Cold weather shooting tips

Getting started with landscape photography

In our ten-part series on landscape photography, we'll start with composition and examine how elements such as masses and lines come together to create a photographic vision. In each installment, we build on this foundation with lessons on balance, juxtaposition, negative space and more. It's a great way to get started and move quickly to nail down the fundamental understanding of landscape photography. By the end of the series, you'll be ready to capture the natural world around you.

Landscape series

8 creative tips for shooting waterfalls

Photographing waterfalls can be a tricky endeavor – especially when shooting in conditions where the light can change drastically depending upon the weather conditions. If you've ever struggled to get the waterfall shot you envisioned, you've come to the right place. This article will cover everything from basic tips to more advanced techniques to make shooting waterfalls a breeze.

Dive in

6 tips for better wildflower photos

Shooting wildflowers can be an intimidating endeavor, especially if you're looking to capture grand scenes and vistas. Navigating the crowds, finding the perfect composition and nailing the shot can all be overwhelming. But it doesn't have to be that way – in this article, I'll help you navigate these challenges so you can enjoy the experience and make the most of peak wildflower season.

Stop and smell the wildflowers

Getting started with macro photography

You don't have to look far to explore the tiny worlds around us. Get up close and personal with everyday objects, insects, flowers and more with macro photography. We caught up with renowned macro photographer Don Komarechka, who demonstrates a few simple techniques that can improve your macro photos in a big way.

Macro stater guide

DIY tips for lighting the shot

Understanding light and how to control it can help amp up your photography. Everything from people to landscapes can be perked up with subtle fill light, or go for a more dramatic look. But lighting gear can be expensive, and you won't know what you want or need until you've learned what you light and how to modify light. (I'm begging you, please, don't run out for a ring light because you saw it on social media.)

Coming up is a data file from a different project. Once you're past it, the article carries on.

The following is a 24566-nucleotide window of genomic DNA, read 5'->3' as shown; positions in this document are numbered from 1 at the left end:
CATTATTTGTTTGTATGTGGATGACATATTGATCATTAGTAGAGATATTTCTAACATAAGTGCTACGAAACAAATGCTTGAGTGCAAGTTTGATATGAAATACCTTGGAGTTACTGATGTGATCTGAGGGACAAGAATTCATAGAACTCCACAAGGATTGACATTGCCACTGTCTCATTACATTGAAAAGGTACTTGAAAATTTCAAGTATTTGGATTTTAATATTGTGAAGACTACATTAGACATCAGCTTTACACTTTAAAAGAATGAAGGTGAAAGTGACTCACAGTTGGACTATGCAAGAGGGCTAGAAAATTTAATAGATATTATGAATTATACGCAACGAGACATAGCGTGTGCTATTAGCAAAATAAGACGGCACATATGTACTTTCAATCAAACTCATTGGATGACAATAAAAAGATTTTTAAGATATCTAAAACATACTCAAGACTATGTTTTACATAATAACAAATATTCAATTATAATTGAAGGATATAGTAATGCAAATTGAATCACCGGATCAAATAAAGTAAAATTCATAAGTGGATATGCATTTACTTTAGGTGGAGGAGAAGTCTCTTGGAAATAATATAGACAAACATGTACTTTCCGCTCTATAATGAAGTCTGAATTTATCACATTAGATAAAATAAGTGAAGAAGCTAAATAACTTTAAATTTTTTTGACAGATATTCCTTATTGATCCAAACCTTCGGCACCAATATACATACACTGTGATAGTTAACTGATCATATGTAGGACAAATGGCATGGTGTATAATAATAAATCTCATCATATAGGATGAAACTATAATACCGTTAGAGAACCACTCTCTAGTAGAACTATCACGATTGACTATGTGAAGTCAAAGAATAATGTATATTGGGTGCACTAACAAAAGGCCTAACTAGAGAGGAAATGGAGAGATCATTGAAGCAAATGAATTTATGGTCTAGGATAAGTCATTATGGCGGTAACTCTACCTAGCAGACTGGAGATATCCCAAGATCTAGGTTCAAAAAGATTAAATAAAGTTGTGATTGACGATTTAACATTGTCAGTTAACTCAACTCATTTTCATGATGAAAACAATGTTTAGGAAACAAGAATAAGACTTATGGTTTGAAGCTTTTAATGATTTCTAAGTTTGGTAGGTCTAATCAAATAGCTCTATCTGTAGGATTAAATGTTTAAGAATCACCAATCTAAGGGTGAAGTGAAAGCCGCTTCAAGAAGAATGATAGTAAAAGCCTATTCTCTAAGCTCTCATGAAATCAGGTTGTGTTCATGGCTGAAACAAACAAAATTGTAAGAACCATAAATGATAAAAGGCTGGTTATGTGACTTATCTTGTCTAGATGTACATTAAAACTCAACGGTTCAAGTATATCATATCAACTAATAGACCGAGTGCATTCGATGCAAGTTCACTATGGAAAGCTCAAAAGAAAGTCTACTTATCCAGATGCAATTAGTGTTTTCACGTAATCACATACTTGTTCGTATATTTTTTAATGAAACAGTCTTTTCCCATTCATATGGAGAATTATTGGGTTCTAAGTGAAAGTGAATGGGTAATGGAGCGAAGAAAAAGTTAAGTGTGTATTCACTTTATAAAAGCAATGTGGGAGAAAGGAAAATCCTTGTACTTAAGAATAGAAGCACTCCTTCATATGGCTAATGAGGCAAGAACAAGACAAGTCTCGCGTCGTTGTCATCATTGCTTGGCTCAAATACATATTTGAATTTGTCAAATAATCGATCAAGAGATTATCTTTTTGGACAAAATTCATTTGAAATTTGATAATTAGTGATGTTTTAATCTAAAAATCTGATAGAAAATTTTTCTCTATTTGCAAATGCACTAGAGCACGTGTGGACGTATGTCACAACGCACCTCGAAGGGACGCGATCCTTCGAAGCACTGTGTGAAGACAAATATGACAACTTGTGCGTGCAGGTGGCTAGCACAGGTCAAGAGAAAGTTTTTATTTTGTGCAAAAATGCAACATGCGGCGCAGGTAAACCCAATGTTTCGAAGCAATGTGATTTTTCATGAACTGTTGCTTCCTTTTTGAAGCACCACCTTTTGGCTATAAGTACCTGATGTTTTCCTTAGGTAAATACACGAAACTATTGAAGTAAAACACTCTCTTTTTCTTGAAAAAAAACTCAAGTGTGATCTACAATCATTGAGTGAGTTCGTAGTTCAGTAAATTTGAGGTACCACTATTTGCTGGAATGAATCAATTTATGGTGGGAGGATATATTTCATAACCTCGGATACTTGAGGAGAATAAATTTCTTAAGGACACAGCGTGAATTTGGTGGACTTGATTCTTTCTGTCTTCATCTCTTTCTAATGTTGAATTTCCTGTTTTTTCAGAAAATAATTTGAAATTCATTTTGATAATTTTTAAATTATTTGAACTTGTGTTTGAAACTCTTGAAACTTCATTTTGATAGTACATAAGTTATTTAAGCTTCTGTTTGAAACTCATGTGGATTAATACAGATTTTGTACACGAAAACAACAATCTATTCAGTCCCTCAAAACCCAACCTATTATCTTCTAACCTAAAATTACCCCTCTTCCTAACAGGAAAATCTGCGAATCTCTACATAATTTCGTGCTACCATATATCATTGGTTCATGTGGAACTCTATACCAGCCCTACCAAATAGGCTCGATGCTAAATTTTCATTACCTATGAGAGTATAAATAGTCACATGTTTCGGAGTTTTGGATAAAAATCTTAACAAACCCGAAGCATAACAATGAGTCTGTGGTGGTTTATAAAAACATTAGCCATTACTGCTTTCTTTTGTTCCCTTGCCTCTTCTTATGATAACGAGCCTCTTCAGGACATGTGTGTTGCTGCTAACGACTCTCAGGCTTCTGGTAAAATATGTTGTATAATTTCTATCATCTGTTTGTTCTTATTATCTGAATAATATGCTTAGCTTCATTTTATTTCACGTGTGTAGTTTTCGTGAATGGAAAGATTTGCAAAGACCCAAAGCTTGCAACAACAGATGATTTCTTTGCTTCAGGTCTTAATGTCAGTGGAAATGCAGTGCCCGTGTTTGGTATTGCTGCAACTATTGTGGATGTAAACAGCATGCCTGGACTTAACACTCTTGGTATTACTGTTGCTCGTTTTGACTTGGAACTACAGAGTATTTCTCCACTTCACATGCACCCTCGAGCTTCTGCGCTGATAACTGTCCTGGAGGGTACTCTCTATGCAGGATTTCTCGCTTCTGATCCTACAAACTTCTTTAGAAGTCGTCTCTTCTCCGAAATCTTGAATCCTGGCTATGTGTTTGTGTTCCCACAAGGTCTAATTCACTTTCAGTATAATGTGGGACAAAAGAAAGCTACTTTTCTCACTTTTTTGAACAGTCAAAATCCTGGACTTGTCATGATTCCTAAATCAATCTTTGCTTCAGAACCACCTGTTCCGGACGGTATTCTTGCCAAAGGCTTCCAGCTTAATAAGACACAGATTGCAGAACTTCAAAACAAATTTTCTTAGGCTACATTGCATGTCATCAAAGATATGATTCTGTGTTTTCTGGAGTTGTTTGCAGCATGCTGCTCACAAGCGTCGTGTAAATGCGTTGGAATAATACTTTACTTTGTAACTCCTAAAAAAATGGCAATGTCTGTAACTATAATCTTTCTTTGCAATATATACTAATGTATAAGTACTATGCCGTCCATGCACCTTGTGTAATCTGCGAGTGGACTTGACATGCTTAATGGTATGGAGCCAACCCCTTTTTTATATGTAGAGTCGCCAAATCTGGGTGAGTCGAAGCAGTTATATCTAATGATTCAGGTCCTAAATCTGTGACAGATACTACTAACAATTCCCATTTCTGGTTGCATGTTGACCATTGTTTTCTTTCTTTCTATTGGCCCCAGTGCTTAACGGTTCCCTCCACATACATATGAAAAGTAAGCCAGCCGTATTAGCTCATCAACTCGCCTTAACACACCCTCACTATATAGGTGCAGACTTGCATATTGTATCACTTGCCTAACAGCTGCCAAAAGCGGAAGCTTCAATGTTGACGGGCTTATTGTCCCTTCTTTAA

We've assembled some DIY home hacks you can try out on the cheap. By experimenting first, you'll be better prepared later to spend your hard-earned cash on the right gear for you.

A beginner's guide to lighting tools

Focus stacking, what is it and when to use it

Ever wonder how landscape photographers get stunning sharpness throughout their images, even when shooting in challenging conditions? The answer is simple, but the process can be difficult. Focus stacking isn't for the faint of heart, but this tutorial should help to shed some light on the process.

Time to look sharp

Buying your first lens

We purposely put this item lower in this guide, under all the intro to learning stories. The first thing you should not be doing when you are new to photography is buying lenses. A kit lens is okay to start with. You need to practice and learn what you like and don't like about the kit lens you have. Only by learning and doing will you know for sure what you want to invest in next. Please don't rush into it; gear can get expensive, and you don't want to regret the purchase or sell it at a loss right after buying it.

What you need to know before buying your first lens

Processing your images

After you've taken your photos or videos, you may want to dive into color correction. You'll ideally want to have a properly calibrated monitor to get the most out of your image editing. It stands to reason that if your monitor is too blue, you may unknowingly end up editing all your photos too blue.